Tbh most of my colleagues would not particularly encourage a career in music as it is extremely competitive. In our orchestra we usually expect about 150 applicants for a violin job,we'll hear maybe 40 for an audition of which 8 will get a 'trial'. The trial can go on for two years,sometimes more and then one person will be successful (hopefully!). So I wouldn't say there were necessarily more job opportunities per Se. Having said that as a freelance player yes there are possibilities. However the freelance world is quite shaky at the moment.
There are 'endangered species' of instruments,bassoon/horn/oboe etc but if you're not outstanding you won't get a job.
If she enjoys it then encourage her,the best thing about playing an instrument is the social aspect,especially when growing up. Actually,that's not true it still is!
So....Saturday conservatoire or local group,and maybe look into the National Children's Orchestra for the future.

Worriedandlost Mon 04-Nov-13 00:06:58

1805, I would love her to become a barrister but I am afraid it is too competitive smile

No need to faint because of dd1 age smile - music is something you have to start very early to become exceptionally good, this is to do with the way brain develops smile, let me also refer to Maxim Vengerov again, he started at the gentle age of 4.8 and was practising for 7 hours from about 5 or 6 yo. And yet, he admits that his parents pushed him a lot as he was not happy to practise. We all know the result, don't we? smile And why aim at something lower? smile))))))

(just joking)

I knew that giving too much info will spoil everything smile

Worriedandlost Mon 04-Nov-13 00:10:29

Strumpetron, you do force me to give too much info. It is a twice exceptional child and has to be stretched intellectually (music is intellectual activity, right? smile) otherwise the whole household is in trouble. I really do know what I am doing with my child, I only not sure about music, as it seems to overtake all other activities, we could do math instead for example smile

Worriedandlost Mon 04-Nov-13 00:11:31

Besides, her teacher requires practising a lot, perhaps she sees a potential? smile)))

Strumpetron Mon 04-Nov-13 00:12:50

1805, I would love her to become a barrister but I am afraid it is too competitive
You need to think that right now she is a child, and regardless of what you'd love her to be it is her decision.

The rest of your post, I'm sorry it's not what you want to hear but I feel very sorry for your daughter. She goes to school, presumably has her dinner and a bath, then 1-3 hours of practice? When does she get to play, do you have time to read to her and go over any homework she has?

Please just do be careful OP. pushing her goes one or two ways, make or break. I think this much is break. I know how the brain developes as I study psychology and biology, but you should know how it can also adversely effect a person.

1805 Mon 04-Nov-13 00:17:23

you know, I started out giving advice, but I think now you're just taking the mickey.
Good luck all you fellow professional muso's on here trying to help.

Worriedandlost Mon 04-Nov-13 00:18:32

MrsHoolie thank you, she is having her first orchestra performance in November, she is the youngest there, though it is not a permanent orchestra. And you confirmed my worst fears sad.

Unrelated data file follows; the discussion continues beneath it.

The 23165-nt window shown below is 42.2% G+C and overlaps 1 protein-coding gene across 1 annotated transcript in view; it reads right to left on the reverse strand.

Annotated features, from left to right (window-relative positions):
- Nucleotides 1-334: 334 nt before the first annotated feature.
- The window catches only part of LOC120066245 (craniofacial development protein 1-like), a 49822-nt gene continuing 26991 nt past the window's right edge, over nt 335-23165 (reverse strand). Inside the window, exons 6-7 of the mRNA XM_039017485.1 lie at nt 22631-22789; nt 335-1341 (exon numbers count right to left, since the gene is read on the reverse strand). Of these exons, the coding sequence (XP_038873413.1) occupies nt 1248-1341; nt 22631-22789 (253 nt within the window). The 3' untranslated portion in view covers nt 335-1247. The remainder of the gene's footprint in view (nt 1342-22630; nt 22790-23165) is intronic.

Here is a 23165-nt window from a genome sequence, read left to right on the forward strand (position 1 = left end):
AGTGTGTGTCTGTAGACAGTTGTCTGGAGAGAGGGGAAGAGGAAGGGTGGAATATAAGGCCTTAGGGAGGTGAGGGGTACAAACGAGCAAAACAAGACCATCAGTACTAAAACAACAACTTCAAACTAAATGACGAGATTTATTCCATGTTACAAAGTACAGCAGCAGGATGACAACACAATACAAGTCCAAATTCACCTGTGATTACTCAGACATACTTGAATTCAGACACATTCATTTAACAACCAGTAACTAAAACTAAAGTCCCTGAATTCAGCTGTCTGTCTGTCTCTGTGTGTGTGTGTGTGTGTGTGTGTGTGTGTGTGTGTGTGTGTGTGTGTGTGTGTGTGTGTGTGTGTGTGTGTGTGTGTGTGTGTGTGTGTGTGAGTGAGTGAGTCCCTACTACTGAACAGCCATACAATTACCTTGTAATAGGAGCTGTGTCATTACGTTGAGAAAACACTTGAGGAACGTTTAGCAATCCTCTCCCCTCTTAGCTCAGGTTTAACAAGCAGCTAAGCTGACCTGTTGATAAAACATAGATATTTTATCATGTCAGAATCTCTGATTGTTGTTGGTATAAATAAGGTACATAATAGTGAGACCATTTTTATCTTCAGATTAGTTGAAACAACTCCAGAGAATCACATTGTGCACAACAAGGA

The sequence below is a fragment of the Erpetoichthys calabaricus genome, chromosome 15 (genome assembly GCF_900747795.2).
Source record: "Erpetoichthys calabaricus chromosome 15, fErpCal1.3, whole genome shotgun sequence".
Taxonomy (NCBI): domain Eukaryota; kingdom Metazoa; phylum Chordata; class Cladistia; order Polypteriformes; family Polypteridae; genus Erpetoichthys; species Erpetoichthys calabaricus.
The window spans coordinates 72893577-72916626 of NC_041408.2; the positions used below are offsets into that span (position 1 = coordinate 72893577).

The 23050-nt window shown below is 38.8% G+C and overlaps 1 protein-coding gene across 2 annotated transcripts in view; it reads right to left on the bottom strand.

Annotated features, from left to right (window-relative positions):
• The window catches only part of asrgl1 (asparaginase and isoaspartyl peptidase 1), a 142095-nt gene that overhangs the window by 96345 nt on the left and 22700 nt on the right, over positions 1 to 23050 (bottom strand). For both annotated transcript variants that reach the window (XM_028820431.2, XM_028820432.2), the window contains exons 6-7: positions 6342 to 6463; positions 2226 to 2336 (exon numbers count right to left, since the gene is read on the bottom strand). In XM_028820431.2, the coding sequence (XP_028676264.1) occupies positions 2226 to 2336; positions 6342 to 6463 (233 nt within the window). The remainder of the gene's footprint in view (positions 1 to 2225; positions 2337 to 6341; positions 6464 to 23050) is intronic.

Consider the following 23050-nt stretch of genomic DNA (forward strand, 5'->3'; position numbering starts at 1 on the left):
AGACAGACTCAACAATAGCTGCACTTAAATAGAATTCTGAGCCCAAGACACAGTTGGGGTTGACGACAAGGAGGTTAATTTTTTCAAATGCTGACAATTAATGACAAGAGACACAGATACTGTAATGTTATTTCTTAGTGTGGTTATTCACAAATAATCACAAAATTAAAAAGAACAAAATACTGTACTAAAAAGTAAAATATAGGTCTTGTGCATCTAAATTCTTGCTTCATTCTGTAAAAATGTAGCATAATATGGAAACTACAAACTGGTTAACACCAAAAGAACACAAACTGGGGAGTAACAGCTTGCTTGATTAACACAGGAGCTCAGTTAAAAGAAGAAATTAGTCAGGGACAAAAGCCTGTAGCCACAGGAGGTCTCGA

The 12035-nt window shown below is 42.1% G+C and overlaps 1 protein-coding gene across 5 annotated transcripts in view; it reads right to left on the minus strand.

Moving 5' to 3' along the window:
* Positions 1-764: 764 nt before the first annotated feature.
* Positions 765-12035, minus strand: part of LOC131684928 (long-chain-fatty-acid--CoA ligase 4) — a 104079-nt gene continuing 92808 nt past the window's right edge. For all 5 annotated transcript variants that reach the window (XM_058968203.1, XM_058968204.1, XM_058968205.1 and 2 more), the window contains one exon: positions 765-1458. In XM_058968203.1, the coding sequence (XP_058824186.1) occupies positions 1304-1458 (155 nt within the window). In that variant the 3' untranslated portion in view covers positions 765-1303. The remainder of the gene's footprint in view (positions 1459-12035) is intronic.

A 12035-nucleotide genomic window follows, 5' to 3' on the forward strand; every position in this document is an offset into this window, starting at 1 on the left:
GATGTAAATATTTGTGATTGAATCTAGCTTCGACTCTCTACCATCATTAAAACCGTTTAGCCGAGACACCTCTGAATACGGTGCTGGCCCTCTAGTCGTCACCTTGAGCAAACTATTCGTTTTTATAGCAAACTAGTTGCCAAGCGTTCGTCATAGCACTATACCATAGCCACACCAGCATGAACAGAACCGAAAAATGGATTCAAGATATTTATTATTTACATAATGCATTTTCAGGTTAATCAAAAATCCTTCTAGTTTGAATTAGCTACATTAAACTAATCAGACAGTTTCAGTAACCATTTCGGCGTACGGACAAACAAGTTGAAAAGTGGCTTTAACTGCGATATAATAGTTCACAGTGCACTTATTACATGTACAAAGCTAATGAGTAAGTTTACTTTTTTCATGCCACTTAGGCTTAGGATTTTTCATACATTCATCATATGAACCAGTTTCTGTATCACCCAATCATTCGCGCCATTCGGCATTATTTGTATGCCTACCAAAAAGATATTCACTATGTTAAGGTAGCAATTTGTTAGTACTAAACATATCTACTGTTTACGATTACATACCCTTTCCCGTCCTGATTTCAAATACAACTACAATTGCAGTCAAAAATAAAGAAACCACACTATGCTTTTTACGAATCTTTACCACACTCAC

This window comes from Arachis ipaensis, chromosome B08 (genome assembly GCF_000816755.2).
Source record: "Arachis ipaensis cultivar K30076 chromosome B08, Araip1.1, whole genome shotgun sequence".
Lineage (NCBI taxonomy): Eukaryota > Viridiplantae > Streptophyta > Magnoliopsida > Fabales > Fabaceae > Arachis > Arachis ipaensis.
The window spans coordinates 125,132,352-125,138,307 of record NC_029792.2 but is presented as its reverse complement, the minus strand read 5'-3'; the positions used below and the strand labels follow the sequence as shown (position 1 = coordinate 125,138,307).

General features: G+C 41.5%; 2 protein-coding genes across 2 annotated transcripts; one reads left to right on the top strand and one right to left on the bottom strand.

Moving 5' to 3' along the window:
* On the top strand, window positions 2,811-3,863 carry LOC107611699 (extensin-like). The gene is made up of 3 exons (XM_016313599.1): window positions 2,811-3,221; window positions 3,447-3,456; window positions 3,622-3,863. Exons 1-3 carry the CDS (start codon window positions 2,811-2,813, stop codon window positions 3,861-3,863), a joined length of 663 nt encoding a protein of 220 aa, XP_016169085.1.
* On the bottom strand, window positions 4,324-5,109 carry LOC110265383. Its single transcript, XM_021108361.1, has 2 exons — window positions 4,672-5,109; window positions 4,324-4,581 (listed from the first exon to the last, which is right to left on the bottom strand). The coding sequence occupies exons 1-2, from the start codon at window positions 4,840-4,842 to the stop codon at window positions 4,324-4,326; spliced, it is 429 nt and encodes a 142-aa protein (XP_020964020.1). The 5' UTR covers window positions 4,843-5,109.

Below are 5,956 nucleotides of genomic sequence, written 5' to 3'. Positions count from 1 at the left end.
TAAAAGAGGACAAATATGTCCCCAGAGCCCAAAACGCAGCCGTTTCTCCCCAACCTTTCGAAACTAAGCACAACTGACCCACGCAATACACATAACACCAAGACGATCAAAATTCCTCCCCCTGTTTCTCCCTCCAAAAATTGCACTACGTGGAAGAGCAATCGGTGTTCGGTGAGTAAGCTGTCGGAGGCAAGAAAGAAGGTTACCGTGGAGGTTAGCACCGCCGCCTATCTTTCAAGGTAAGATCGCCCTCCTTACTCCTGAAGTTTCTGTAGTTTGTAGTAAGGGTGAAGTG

Well, it seems that I need wait and see, but make her to practice meantime smile. Just in case smile

What is about composer careers here (just asking! no plans smile)?

1805 Mon 04-Nov-13 00:18:54

OP - you've made me quite cross actually.

NorthernShores Mon 04-Nov-13 00:23:14

Gosh your poor child sad

Worriedandlost Mon 04-Nov-13 00:23:21

Strumpetron, if you study biology and psychology surely you know what twice exceptional is? She does not have homework as school does not know what to do with her, they said we do not teach staff she needs at ks1. And yes, I let her play, but... it is too much too explain, she is just different.

Worriedandlost Mon 04-Nov-13 00:25:24

1805, no, just try not to be too serious, I said above, as much as I think she is very able I try not to be to serious about it as it is too young to tell, but I need to be equipped smile Thank you for your advice, I really appreciate it!

Worriedandlost Mon 04-Nov-13 00:29:06

1805, I am sorry, I did not mean too upset you, I really needed help, you can imagine what a huge responsibility I have to equip my child for the future with her being different. Please, do not be cross!

Strumpetron Mon 04-Nov-13 00:29:50

Yes I do know what twice exceptional is, but that doesn't warrant what you are doing.

Anyway it's obviously not only me who sees a problem with this, but it's also obvious you see no problem so there's no point smile

Strumpetron Mon 04-Nov-13 00:30:28

Good grief.

Worriedandlost Mon 04-Nov-13 00:40:03

Strumpetron, main problem that people who do not live with such child have their own opinion how I should interact and deal with my dd1. Therefore I may become very offensive when I get advice what to do with her. She chooses what to do. And she do prefer playing the piano to dolls. And she is making her own music. And she does play some things by ear, not with one finger, taking one note, than another, but outright with two hands (just like her farther actually). And she enjoys it. But would she be able to do this without practicing? I do not think so! And yes, she does not like to practice. But she does like to use the results of her practice! Anyway... how can I know what to do.....